There she was last Thursday, hanging out at the reopening of the Boom Boom Room at the Standard Hotel.
“I miss his phone calls, his laugh, and just hanging out with him,” said Kelli.
Her kid sister Ava (Mia Wasikowska) is also hanging out in Detroit and convinces the oldsters to go out for a night of clubbing.
As someone struggling with same-sex attraction, I thought, this is really not a place I need to be hanging out in.
People are hanging out everywhere, turning tricks and working petty hustles.
His eye caught the flutter of blue ribbons as Mary entered after hanging out her dish towels.
He was hanging out of the window, in his bedroom, smoking and pondering.
I know where blankets can be got; I saw one hanging out of a shop the day I went last to Dunstable.'
And the licking his father had given him for not hanging out the flag.
Their tongues were hanging out, and their eyes shot green fire.
a fusion of Old English hon "suspend" (transitive, class VII strong verb; past tense heng, past participle hangen), and Old English hangian (weak, intransitive, past tense hangode) "be suspended;" also probably influenced by Old Norse hengja "suspend," and hanga "be suspended." All from Proto-Germanic *khang- (cf. Old Frisian hangia, Dutch hangen, German hängen), from PIE *kank- "to hang" (cf. Gothic hahan, Hittite gang- "to hang," Sanskrit sankate "wavers," Latin cunctari "to delay;" see also second element in Stonehenge). As a method of execution, in late Old English (but originally specifically of crucifixion).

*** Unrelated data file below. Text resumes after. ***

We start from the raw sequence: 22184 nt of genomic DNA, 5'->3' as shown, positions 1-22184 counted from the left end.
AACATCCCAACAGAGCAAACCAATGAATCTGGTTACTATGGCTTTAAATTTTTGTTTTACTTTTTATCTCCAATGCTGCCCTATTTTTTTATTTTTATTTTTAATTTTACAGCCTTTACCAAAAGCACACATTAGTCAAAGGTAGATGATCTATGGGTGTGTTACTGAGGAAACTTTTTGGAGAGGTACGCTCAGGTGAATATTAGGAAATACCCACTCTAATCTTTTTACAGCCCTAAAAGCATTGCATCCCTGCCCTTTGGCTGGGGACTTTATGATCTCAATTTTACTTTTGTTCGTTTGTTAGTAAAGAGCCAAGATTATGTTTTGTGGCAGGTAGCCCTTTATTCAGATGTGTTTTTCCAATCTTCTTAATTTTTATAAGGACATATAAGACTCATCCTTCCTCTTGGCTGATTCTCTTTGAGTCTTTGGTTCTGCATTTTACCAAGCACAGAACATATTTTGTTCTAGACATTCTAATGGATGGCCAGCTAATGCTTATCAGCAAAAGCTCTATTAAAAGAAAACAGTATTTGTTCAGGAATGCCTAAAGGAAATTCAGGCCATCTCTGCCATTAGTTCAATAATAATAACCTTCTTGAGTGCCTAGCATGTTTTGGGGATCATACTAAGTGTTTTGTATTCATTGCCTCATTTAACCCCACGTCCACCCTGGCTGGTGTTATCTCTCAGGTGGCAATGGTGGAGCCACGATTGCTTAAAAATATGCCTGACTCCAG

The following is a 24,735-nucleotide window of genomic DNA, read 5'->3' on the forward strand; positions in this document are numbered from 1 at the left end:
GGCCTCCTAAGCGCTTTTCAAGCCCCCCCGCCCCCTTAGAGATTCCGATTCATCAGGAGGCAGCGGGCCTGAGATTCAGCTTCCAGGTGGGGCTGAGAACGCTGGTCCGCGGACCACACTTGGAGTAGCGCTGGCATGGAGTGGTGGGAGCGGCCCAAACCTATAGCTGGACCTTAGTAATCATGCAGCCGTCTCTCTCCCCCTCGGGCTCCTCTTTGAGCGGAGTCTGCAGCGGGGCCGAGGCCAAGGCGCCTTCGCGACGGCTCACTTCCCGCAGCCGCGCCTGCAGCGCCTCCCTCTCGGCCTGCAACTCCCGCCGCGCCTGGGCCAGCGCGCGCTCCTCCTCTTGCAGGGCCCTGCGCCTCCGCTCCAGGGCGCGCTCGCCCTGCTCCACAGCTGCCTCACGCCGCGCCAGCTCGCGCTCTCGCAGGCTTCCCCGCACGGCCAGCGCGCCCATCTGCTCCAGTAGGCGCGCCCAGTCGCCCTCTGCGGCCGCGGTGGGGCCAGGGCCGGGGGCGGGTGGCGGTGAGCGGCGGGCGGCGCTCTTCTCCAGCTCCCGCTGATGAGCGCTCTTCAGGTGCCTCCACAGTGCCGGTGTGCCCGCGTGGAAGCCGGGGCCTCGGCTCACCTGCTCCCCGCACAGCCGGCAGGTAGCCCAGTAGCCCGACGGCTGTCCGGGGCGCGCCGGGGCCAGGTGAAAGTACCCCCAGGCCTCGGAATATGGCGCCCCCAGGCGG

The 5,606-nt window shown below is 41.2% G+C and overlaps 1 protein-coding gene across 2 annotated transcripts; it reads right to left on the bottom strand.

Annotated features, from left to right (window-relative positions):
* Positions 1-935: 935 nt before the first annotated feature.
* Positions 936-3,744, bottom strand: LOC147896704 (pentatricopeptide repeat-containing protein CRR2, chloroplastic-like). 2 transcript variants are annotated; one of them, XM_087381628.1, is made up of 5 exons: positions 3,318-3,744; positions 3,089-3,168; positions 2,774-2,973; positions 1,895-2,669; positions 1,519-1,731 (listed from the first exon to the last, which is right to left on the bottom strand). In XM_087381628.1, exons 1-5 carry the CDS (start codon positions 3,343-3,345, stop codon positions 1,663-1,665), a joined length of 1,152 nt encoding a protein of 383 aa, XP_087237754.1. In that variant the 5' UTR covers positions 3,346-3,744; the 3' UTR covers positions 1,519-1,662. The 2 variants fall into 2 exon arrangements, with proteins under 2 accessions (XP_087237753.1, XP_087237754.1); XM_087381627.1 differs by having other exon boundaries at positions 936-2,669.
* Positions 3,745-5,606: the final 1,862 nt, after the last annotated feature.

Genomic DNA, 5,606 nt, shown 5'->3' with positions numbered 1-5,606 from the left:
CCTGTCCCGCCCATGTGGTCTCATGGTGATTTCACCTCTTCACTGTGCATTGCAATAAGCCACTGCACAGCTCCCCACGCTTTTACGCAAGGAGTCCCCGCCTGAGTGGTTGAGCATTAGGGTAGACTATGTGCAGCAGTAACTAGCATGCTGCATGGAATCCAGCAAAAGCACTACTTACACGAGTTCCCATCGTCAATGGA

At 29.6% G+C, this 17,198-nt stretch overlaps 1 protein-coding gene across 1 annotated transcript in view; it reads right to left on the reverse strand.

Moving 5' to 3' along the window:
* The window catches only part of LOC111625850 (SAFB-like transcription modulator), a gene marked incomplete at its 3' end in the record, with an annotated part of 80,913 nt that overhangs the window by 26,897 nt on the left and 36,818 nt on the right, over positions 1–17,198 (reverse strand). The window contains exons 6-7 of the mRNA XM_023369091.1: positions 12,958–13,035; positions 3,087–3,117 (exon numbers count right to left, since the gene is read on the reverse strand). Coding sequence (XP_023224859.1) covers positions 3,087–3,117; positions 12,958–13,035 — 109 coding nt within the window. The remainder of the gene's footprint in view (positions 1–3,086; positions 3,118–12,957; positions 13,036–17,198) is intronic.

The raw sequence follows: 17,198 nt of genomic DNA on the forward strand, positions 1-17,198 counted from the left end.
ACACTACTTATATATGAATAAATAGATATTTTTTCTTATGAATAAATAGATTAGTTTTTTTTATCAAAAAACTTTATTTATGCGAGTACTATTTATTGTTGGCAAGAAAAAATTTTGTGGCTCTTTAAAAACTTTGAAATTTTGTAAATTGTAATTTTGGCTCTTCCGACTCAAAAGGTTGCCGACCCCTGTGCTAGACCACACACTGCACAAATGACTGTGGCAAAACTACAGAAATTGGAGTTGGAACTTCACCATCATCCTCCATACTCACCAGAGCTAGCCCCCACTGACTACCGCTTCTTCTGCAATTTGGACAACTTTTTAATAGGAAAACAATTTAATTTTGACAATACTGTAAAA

Hung emerged as past participle 16c. in northern England dialect, and hanged endured only in legal language (which tends to be conservative) and metaphors extended from it (I'll be hanged). Teen slang sense of "spend time" first recorded 1951; hang around "idle, loiter" is from 1830, and hang out (v.) is from 1811. Hang fire (1781) was originally used of guns that were slow in communicating the fire through the vent to the charge. To let it all hang out "be relaxed and uninhibited" is from 1967.
late 15c., "a sling," from hang (v.). Meaning "a curtain" is from c.1500; that of "the way cloth hangs" is from 1797. To get the hang of (something) "become capable" is from 1834, American English. Perhaps originally in reference to a certain tool or feat, but, if so, its origin has been forgotten. It doesn't seem to have been originally associated with drapery or any other special use of hang.
'To get the hang of a thing,' is to get the knack, or habitual facility of doing it well. A low expression frequently heard among us. In the Craven Dialect of England is the word hank, a habit; from which this word hang may perhaps be derived. [John Russell Bartlett, "Dictionary of Americanisms," New York, 1848]